Education News

KUHF-KHOU Election Poll Finds Almost Half of Voters Would Have Supported Early Education Tax

This summer education advocates and business leaders tried to put an early education tax on the ballot in November. Their effort failed. But numbers from the KUHF-KHOU 11 News Election Poll show almost half of likely voters would have supported it.

It’s one of those questions we always ask ourselves in love, life and politics: What if?

In this case, what if the Early to Rise campaign had gotten its one penny tax increase for early education on the ballot?

“The good news for them is it was support for this. The bad news, of course, is they’re not on the ballot.”

That’s Bob Stein at Rice University. He conducted the poll. He found about 49 percent of likely voters said they would support it.

“When you tell people would you like to spend money on early childhood, particularly for training the parents and childcare providers skill sets that would help children get ready for first grade, you can probably get close to 50 percent. This would have been a real battle.”

Stein says 35 percent of voters said they opposed it. About 15 percent weren’t sure.

Jonathan Day with the Early to Rise campaign says those numbers are very encouraging.

“There’s no such thing as an inevitable election result. But surely the numbers confirm that the support is available and with strong public support and a strong campaign, we could have won this election.”

But there will be no election.

Harris County Judge Ed Emmett refused to put the measure on the ballot.

“When this all came to me, you know, it kind of ties my stomach in a knot because I’m trying to sort all this out and you have people, you know, chewing on you from all sides. But at the end it became just a question of what does the law say.”

Emmett says the campaign was trying to use an outdated law to get it on the ballot.

But there’s another “what if” question.

What if the proposal actually passed?

“The significance of that probably can’t be overestimated.”

Bob Wimpelberg at the University of Houston says the tax would have been the first local, long-term funding for early education here.

Mitzi Bartlett and Katherine von Haefen
Mitzi Bartlett and Katherine von Haefen are both with the United Way Bright Beginnings program, which promotes high quality care and early education for low-income children. It’s the type of program that the Early to Rise program wanted to spread throughout Harris County with the proposed early education tax.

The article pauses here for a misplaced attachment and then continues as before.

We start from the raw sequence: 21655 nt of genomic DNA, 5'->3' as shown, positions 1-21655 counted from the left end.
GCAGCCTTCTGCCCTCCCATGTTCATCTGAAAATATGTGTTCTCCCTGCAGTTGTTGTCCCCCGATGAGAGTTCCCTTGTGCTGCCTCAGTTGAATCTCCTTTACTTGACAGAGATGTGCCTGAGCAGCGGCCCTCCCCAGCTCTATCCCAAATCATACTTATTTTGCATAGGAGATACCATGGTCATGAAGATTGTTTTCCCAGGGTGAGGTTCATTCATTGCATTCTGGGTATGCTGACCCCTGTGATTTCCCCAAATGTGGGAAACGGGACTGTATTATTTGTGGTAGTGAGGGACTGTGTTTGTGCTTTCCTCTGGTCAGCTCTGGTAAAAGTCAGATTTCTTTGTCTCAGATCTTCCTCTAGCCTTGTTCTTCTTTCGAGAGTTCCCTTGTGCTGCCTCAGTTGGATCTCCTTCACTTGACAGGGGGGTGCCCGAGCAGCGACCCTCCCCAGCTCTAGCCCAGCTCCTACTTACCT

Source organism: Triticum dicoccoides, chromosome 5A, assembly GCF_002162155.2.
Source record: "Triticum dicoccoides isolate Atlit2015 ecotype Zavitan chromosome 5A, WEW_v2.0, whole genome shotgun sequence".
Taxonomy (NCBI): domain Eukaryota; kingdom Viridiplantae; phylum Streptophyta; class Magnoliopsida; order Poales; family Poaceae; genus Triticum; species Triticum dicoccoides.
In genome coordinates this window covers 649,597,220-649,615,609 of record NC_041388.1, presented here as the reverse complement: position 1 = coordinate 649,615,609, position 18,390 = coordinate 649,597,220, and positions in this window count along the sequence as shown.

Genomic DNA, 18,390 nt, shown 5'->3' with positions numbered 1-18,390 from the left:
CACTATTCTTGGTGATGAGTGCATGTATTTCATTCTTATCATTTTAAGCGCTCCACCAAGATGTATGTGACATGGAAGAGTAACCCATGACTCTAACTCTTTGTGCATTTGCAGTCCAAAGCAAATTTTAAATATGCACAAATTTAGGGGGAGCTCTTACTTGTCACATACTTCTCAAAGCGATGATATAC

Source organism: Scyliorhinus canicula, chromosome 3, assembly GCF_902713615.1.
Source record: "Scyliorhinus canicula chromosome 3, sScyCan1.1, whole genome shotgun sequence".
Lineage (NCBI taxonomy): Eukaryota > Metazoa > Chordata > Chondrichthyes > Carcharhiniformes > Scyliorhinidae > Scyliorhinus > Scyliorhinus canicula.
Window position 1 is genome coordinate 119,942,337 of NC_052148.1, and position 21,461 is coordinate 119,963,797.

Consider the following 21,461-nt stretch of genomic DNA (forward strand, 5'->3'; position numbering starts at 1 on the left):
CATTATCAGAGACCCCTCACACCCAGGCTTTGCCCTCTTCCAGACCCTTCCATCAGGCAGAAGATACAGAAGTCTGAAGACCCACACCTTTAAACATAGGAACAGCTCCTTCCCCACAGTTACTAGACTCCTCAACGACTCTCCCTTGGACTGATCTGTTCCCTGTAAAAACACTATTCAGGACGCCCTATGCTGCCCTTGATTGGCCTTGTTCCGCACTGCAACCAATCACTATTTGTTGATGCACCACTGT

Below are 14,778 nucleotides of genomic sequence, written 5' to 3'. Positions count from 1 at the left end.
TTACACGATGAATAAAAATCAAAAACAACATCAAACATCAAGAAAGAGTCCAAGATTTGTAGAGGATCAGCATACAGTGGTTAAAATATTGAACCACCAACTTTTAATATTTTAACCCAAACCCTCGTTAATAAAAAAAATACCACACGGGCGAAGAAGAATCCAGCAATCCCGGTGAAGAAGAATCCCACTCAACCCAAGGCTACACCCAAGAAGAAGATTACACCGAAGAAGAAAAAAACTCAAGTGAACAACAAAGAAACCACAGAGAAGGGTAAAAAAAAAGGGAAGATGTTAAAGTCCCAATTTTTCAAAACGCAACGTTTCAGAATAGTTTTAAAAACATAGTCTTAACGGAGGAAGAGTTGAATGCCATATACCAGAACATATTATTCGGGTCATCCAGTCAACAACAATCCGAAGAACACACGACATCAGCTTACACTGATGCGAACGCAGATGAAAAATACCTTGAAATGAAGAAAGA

“An early start would have more kids ready to both graduate high school and complete. Ultimately it would affect our economy. There’s just no question about it.”

But it takes a long view to see that connection—how Houston’s future economy may be tied to the scene at a childhood center.

Toddlers are smearing blue paint on a yellow easel.

“That’s an interesting way to paint. Look at you!”

This is part of United Way Bright Beginnings.

The program manager Mitzi Bartlett says ten years of data show children who come here do better in school later on.

“We’re learning about consequences. We are learning so that when we go into the workplace, we can work well with others, we can problem solve and we know to try again. We’re all right if we make a mistake.”

She says it’s all right to try again.

And that is what early education advocates say they will do.

To see the results of the KUHF-KHOU 11 News Election Poll, visit


Laura Isensee

Laura Isensee

Education Reporter

Laura Isensee covers education for Houston Public Media, including K-12 and higher education. Previously, she was a staff reporter at The Miami Herald and contributed to South Florida’s NPR affiliate. Her work has also appeared in The Dallas Morning News, Reuters and Clarín in Argentina. Laura has won awards for...

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